With the rise of the digital age and dwindling print-circulation numbers, newspapers across the country have been forced to shut down or remodel to keep afloat.
Some big-named college newspapers and even some professional newspapers have begun to shift their focus from print to more of an online presence. The 175-year-old New Orleans Times-Picayune will now print three days a week, and the 92-year-old U. Oregon student newspaper, The Emerald, will only produce two print editions per week, with editions coming out Mondays and Thursdays.
Ryan Frank, publisher for The Emerald, said when it came to the idea of switching from The Emerald paper to the more digital-oriented Emerald Media Group, the deciding factor was the
University’s mission statement.
“I think the way we looked at it was, ‘How do we meet our mission?’” Frank said. “How do we train our students for the jobs that exist or will exist, and how do we serve the University of Oregon community? And how do we do those things that will be financially sustainable in the short and long run?”
Frank said even though The Emerald had financial trouble in the 2000s, last year was actually one of their most successful. In fact, it was the most the paper had made in over a decade.
That was also the trend with The Red and Black, the student-run newspaper for U. Georgia. In 2011, the Red and Black was one of the first major university papers to switch their focus to online. Julia Carpenter, editor-in-chief for The Red and Black, said before the switch that the paper was “financially reliable.”
A key to the process for these papers’ online success has been the advertisers staying on board.
“I met with a number of clients when we were in the planning stages, and their sort of gut and initial reaction was, ‘If you build something that is more relevant to students and improves my marketing reach on campus, my company spending with you is likely to be the same and may grow over time,’” Frank said. “So what they want is audience, they want eyeballs, they want results. They don’t care if we print on tree bark, they want someone to see their message, absorb their message and take action, and if we’re doing stuff that does that in a positive way, they are going to support that.”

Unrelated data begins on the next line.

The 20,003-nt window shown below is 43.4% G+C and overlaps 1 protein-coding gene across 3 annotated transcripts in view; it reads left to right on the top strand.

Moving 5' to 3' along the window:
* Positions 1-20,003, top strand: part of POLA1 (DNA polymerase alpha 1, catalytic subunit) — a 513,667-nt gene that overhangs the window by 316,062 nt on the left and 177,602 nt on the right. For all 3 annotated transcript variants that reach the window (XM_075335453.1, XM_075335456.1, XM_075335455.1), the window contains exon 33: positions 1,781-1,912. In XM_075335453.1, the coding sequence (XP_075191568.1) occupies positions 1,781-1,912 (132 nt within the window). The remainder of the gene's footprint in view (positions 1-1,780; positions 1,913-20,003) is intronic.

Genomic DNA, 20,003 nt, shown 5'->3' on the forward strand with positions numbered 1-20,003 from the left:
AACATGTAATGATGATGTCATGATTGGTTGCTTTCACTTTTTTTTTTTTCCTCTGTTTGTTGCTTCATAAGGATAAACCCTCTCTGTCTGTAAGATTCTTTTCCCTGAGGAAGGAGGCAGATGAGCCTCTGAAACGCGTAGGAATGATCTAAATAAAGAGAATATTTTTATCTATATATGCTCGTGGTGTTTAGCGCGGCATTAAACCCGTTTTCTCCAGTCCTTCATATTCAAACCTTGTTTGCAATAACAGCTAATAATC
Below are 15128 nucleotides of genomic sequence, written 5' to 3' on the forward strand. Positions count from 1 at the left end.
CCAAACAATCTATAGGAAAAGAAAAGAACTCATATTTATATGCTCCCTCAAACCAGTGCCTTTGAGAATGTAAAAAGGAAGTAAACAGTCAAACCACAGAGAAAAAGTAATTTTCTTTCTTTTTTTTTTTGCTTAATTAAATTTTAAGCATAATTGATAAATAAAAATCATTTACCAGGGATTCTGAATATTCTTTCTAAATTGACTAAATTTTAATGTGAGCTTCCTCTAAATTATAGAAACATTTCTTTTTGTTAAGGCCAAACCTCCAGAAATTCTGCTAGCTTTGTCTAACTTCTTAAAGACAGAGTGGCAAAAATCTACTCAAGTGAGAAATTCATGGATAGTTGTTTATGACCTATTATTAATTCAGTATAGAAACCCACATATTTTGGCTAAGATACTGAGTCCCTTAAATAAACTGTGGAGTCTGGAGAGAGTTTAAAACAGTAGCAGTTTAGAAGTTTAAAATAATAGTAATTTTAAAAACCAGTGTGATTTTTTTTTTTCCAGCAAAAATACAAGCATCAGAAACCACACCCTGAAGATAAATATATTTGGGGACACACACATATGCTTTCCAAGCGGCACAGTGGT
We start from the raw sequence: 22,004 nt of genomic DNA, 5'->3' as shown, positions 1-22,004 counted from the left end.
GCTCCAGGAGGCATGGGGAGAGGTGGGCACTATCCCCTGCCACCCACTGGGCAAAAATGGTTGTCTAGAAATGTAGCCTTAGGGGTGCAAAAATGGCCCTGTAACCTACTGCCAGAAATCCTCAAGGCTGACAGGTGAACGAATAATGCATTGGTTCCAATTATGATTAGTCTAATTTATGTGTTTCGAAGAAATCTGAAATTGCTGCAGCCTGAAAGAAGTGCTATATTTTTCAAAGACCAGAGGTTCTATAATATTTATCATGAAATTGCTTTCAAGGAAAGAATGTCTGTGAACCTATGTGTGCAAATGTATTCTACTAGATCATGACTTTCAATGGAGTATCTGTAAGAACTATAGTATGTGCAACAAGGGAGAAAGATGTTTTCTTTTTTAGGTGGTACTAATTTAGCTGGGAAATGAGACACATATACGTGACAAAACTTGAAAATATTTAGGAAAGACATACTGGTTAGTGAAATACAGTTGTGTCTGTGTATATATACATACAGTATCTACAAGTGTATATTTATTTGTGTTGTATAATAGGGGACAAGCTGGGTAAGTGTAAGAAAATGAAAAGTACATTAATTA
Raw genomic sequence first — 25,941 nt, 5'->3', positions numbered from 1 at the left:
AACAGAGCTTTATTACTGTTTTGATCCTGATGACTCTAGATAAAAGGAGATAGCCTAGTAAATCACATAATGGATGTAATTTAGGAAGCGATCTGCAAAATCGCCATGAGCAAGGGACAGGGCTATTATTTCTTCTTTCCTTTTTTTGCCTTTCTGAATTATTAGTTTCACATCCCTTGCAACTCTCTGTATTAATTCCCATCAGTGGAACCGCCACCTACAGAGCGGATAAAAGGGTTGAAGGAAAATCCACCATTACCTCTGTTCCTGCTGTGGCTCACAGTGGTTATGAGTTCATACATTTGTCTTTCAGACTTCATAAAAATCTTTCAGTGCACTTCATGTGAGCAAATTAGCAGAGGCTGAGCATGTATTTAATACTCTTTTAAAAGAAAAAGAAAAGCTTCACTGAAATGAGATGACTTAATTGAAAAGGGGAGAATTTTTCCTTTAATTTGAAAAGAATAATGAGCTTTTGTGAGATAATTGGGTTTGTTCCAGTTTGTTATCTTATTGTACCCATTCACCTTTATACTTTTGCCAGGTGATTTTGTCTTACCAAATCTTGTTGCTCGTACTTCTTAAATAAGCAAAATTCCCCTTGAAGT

The Red and Black also saw success in the transition of advertisers, Carpenter said. They offer not only more room in a larger 28- to 32-page weekly print edition, but also an online presence.
Carpenter said that the biggest hurdle was for the staff to get used to the increase of online material.
“My staff, when I was a news editor, was very wary of the transition,” Carpenter said. “They had this ingrained prejudice against online stories. You want your stories to be in the paper, you want it to be center beat, you want it to be in actual, physical print, and that was something I struggled with, I think, for the first time as I was news editor more than anything, even as readers were responding.”
It’s not just journalism students who think cutting down print is wrong. Jean McDonald, former sports editor for The News-Gazette in Champaign and journalism professor at U. Illinois, said though college papers have had success, the idea hasn’t hit the professional stage yet because of the uncertainty of the idea.
“Newspapers, especially in the real professional world, are businesses, and they have to make money,” McDonald said. “I would want to know how those papers were being funded before. Were they independent entities that couldn’t make it, or were they funded partiall by the university who said, ‘Hey, let’s try this other format.’?”
Some papers, like The Michigan Daily at U. Michigan in Ann Arbor, remain loyally print-oriented. Joseph Lichterman, editor-in-chief of The Michigan Daily, has had the benefit of financial stability. He also said he doesn’t envision going to an online format because of how students access the newspaper.
“The way people pick us up, we’re still in all the buildings on campus, and people still want to pick up the paper on the way to class,” Lichterman said. “I can’t see us doing what they did in Oregon or anything like that going digital-only anytime soon.”
Like The Daily Illini, The Michigan Daily and The Red and Black are both student-run and do not receive any money from their universities. Along with The Michigan Daily, The Daily Illini will continue to print five days a week come the fall semester.
After a full year under the online idea, The Red and Black has seen major success.
“It was getting my staff to understand that the story online gets more views,” Carpenter said. “More people read it than in an actual paper. Our print paper has a circulation of thousands. Our online has the circulation of millions. Millions of people can read your one story. That is more valuable.”